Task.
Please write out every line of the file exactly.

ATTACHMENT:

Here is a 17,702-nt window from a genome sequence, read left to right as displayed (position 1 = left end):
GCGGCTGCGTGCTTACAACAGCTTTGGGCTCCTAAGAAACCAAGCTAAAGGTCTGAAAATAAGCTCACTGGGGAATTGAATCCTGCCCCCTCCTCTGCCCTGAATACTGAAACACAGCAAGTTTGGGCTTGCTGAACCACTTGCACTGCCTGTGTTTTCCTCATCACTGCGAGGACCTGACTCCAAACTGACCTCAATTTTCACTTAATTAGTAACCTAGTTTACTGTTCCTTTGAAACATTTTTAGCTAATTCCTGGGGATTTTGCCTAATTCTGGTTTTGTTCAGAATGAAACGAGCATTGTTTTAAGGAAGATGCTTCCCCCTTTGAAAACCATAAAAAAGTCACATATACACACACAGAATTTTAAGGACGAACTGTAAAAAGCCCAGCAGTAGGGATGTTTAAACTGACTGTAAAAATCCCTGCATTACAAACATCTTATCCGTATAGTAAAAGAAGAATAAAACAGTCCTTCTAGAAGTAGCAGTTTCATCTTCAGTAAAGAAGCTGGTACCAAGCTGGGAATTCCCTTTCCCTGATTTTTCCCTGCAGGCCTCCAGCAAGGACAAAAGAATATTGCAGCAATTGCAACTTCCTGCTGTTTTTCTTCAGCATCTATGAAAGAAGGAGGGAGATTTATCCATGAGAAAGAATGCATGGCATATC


Here is a 17,702-nt window from a genome sequence, read left to right as displayed (position 1 = left end):
GCGGCTGCGTGCTTACAACAGCTTTGGGCTCCTAAGAAACCAAGCTAAAGGTCTGAAAATAAGCTCACTGGGGAATTGAATCCTGCCCCCTCCTCTGCCCTGAATACTGAAACACAGCAAGTTTGGGCTTGCTGAACCACTTGCACTGCCTGTGTTTTCCTCATCACTGCGAGGACCTGACTCCAAACTGACCTCAATTTTCACTTAATTAGTAACCTAGTTTACTGTTCCTTTGAAACATTTTTAGCTAATTCCTGGGGATTTTGCCTAATTCTGGTTTTGTTCAGAATGAAACGAGCATTGTTTTAAGGAAGATGCTTCCCCCTTTGAAAACCATAAAAAAGTCACATATACACACACAGAATTTTAAGGACGAACTGTAAAAAGCCCAGCAGTAGGGATGTTTAAACTGACTGTAAAAATCCCTGCATTACAAACATCTTATCCGTATAGTAAAAGAAGAATAAAACAGTCCTTCTAGAAGTAGCAGTTTCATCTTCAGTAAAGAAGCTGGTACCAAGCTGGGAATTCCCTTTCCCTGATTTTTCCCTGCAGGCCTCCAGCAAGGACAAAAGAATATTGCAGCAATTGCAACTTCCTGCTGTTTTTCTTCAGCATCTATGAAAGAAGGAGGGAGATTTATCCATGAGAAAGAATGCATGGCATATC